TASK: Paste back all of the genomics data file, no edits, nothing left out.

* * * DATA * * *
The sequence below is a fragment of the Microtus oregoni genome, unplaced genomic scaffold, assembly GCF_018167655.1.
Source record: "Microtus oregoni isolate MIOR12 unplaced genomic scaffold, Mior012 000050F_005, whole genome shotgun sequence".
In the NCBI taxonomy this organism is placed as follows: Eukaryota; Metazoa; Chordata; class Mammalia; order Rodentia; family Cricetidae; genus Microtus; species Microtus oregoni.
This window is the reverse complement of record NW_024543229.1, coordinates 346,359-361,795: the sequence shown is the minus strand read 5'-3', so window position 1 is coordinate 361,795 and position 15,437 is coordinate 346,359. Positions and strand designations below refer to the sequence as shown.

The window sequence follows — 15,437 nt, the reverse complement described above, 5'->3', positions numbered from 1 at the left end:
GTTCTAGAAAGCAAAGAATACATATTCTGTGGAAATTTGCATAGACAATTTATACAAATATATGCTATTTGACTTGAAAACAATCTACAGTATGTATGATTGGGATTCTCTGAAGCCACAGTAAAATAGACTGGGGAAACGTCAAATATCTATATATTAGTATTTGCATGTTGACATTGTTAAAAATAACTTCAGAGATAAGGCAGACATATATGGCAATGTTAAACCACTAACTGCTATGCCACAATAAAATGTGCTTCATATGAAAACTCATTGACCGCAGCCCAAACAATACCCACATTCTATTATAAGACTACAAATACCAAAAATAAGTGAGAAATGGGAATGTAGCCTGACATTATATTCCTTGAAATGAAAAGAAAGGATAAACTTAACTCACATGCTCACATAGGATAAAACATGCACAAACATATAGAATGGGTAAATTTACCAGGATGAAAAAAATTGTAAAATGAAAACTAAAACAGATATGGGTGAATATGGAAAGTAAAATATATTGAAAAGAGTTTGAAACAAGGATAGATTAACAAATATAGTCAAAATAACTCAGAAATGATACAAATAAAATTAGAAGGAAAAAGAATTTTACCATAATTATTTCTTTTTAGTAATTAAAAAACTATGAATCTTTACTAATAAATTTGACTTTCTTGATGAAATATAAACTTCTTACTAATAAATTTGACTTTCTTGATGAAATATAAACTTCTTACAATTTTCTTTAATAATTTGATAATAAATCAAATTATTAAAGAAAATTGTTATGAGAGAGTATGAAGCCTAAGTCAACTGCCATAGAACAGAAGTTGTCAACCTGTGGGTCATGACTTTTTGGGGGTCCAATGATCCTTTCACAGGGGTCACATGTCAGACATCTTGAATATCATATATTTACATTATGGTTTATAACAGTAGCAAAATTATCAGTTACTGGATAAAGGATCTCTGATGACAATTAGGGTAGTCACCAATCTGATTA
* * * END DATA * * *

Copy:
The sequence below is a fragment of the Microtus oregoni genome, unplaced genomic scaffold, assembly GCF_018167655.1.
Source record: "Microtus oregoni isolate MIOR12 unplaced genomic scaffold, Mior012 000050F_005, whole genome shotgun sequence".
In the NCBI taxonomy this organism is placed as follows: Eukaryota; Metazoa; Chordata; class Mammalia; order Rodentia; family Cricetidae; genus Microtus; species Microtus oregoni.
This window is the reverse complement of record NW_024543229.1, coordinates 346,359-361,795: the sequence shown is the minus strand read 5'-3', so window position 1 is coordinate 361,795 and position 15,437 is coordinate 346,359. Positions and strand designations below refer to the sequence as shown.

The window sequence follows — 15,437 nt, the reverse complement described above, 5'->3', positions numbered from 1 at the left end:
GTTCTAGAAAGCAAAGAATACATATTCTGTGGAAATTTGCATAGACAATTTATACAAATATATGCTATTTGACTTGAAAACAATCTACAGTATGTATGATTGGGATTCTCTGAAGCCACAGTAAAATAGACTGGGGAAACGTCAAATATCTATATATTAGTATTTGCATGTTGACATTGTTAAAAATAACTTCAGAGATAAGGCAGACATATATGGCAATGTTAAACCACTAACTGCTATGCCACAATAAAATGTGCTTCATATGAAAACTCATTGACCGCAGCCCAAACAATACCCACATTCTATTATAAGACTACAAATACCAAAAATAAGTGAGAAATGGGAATGTAGCCTGACATTATATTCCTTGAAATGAAAAGAAAGGATAAACTTAACTCACATGCTCACATAGGATAAAACATGCACAAACATATAGAATGGGTAAATTTACCAGGATGAAAAAAATTGTAAAATGAAAACTAAAACAGATATGGGTGAATATGGAAAGTAAAATATATTGAAAAGAGTTTGAAACAAGGATAGATTAACAAATATAGTCAAAATAACTCAGAAATGATACAAATAAAATTAGAAGGAAAAAGAATTTTACCATAATTATTTCTTTTTAGTAATTAAAAAACTATGAATCTTTACTAATAAATTTGACTTTCTTGATGAAATATAAACTTCTTACTAATAAATTTGACTTTCTTGATGAAATATAAACTTCTTACAATTTTCTTTAATAATTTGATAATAAATCAAATTATTAAAGAAAATTGTTATGAGAGAGTATGAAGCCTAAGTCAACTGCCATAGAACAGAAGTTGTCAACCTGTGGGTCATGACTTTTTGGGGGTCCAATGATCCTTTCACAGGGGTCACATGTCAGACATCTTGAATATCATATATTTACATTATGGTTTATAACAGTAGCAAAATTATCAGTTACTGGATAAAGGATCTCTGATGACAATTAGGGTAGTCACCAATCTGATTA